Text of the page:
2  Measurement Setup and Related Issues

The laboratory system for this work has been elaborated in Fig. 1. This contains a Semiconductor Optical Amplifier (SOA) from which light is emitted in both directions in the Near Infra Red (NIR) range. To intensify its output, the principle of optical reflection [17,32] has been created with the aid of loop mirror on one side. Thus the output is provided into two Fiber Bragg Gratings (FBGs), namely FBGi (FBGl/FBG1) and FBGo (FBGh/FBG2). These are in reference to the inner (lower wavelength) and outer (higher wavelength) cavities respectively. These are separated with the help of optical couplers VCi and VCo which distinguish the two wavelengths (modes) Mi and Mo respectively.

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Figure 1: Experimental setup of the sensor laser under investigation [17]

The SOA is supplied with injection current from the Laser Diode Controller (LDC) which also controls the temperature. The collimator is the sample holder where the substance of interest can be placed. Isolators ensure unidirectional flow of optical light, for instance into the Optical Spectrum Analyzer (OSA) for the sake of measurement purpose [13,3336].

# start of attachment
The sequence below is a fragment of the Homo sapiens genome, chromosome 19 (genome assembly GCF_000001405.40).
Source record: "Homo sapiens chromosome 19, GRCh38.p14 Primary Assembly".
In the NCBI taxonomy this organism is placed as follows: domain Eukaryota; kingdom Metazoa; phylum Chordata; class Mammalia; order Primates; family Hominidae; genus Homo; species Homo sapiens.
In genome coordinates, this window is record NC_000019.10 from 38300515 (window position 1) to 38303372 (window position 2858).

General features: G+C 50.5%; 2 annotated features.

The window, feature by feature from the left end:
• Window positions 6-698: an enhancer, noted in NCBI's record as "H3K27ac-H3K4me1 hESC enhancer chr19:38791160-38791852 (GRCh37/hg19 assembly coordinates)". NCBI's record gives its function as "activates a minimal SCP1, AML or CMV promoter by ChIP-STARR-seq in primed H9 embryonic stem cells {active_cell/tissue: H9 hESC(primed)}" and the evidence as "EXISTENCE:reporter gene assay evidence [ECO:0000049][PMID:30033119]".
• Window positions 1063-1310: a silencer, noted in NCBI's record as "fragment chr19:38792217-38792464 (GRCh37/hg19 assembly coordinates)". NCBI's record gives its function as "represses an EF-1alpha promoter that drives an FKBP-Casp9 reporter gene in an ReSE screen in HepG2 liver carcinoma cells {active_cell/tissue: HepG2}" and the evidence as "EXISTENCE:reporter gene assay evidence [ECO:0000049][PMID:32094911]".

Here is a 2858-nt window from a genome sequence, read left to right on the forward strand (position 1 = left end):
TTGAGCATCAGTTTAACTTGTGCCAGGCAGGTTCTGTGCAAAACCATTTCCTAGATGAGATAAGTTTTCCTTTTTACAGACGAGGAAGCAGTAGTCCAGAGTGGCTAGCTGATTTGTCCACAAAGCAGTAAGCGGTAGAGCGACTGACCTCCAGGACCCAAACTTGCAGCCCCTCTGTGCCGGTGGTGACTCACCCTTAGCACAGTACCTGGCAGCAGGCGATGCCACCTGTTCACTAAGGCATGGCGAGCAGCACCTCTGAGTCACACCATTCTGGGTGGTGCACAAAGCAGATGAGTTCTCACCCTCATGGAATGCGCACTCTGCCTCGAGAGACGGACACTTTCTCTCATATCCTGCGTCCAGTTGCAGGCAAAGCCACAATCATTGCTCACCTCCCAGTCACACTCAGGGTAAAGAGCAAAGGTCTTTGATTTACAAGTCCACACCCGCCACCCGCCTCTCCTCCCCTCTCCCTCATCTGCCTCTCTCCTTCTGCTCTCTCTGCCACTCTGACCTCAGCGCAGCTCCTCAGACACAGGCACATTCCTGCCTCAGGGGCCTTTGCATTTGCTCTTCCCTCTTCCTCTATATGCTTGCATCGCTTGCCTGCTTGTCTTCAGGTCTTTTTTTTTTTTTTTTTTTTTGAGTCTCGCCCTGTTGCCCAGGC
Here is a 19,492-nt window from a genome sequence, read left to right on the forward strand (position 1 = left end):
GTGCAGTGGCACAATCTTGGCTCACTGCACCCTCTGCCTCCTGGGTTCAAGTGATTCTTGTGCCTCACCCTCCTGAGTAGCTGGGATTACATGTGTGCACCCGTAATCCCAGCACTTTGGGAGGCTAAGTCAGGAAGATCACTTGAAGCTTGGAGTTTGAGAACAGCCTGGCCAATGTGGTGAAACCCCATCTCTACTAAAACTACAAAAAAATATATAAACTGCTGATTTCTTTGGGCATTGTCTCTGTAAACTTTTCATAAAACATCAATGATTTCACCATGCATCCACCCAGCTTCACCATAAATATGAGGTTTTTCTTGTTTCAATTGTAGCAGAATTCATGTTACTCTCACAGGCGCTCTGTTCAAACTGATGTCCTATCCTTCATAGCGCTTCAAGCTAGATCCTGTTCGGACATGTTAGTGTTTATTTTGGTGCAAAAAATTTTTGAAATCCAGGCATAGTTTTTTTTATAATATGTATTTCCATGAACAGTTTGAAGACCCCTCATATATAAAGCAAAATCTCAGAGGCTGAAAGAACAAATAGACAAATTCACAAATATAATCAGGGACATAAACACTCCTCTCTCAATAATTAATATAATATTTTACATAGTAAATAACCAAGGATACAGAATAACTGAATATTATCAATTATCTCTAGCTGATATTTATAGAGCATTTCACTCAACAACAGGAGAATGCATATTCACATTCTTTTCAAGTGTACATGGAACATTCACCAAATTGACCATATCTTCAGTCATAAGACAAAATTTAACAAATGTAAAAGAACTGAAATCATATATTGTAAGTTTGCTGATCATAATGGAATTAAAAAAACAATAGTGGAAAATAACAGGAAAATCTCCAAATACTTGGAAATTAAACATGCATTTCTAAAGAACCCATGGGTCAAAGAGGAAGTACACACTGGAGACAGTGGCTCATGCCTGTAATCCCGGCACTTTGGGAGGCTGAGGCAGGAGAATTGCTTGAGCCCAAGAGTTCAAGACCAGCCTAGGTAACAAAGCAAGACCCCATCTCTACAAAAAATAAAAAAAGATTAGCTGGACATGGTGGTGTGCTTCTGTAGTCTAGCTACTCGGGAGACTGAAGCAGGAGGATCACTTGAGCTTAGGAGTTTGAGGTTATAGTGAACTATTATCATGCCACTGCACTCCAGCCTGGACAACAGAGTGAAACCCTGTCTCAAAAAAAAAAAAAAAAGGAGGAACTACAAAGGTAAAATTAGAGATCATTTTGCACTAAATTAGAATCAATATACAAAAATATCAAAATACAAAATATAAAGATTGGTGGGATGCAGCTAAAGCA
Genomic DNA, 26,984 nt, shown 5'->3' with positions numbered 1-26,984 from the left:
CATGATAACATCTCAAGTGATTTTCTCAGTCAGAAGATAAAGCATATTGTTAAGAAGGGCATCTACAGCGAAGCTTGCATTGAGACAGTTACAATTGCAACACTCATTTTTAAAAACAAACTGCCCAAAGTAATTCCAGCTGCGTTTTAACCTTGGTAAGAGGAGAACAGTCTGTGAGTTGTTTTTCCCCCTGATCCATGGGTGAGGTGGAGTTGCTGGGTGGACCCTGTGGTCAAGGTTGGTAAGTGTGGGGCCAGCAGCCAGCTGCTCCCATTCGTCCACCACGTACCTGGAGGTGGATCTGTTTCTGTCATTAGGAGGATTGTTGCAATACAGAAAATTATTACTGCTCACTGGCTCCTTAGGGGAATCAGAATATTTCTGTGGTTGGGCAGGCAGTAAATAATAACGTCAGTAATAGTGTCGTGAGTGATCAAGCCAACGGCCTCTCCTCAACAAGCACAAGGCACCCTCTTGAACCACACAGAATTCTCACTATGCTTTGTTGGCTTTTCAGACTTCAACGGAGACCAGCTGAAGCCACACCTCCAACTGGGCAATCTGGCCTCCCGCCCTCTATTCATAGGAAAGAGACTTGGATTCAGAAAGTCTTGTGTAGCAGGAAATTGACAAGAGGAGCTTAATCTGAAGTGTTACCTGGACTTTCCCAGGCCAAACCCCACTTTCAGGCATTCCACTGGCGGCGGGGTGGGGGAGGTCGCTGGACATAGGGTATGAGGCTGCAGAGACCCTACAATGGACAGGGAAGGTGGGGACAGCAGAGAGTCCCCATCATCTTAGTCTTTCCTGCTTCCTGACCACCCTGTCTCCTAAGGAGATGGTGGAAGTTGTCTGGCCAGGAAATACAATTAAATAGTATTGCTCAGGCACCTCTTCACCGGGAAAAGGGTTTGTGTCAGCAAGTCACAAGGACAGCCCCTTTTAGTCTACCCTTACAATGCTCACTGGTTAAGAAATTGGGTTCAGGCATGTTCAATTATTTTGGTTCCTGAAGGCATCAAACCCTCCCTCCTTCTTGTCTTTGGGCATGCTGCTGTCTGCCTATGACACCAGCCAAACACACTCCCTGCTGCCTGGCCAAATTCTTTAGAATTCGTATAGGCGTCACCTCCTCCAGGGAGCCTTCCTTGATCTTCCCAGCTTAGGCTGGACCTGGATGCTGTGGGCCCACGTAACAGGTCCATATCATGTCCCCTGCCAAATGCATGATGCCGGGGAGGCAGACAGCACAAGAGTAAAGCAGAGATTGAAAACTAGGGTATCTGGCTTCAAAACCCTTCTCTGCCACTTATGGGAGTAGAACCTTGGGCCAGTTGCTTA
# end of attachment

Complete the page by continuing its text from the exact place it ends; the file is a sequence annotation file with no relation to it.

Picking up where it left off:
The photodiode collects the light from the laser diode sensor. The electrical signal output from the photodiode contains DC signal as well as AC signal. To prevent saturation of the RF amplifier, the DC signal is filtered by using high frequency bandwidth Bias Tee. The DC signal from Bias Tee is measured using Digital Multimeter (DMM) and is equal to the average photocurrent Ip, which is proportional to the mean optical intensity. The AC signal which is proportional to the intensity noise of the laser is amplified by Low Noise Amplifier (LNA). It is displayed and measured using radio frequency Electrical Spectrum Analyzer (ESA) whose attenuator can be set at 0 dB for high sensitivity measurement. The ESA [36] has a minimum resolution bandwidth of 10 Hz and typical noise figure of 21 dB@3 MHz resolution bandwidth.

3  Technical Description and Analysis of the Hardware

In order to understand the experimental setup, the equipment and the software used must be analyzed. Here the operation of the optical components and their control must be specifically addressed [37]. We perform an in-depth characterization of SOA in this work. The measurement results of the characterization routines provide the basis for the operation and the performance of the sensor.

3.1 The Semiconductor Optical Amplifier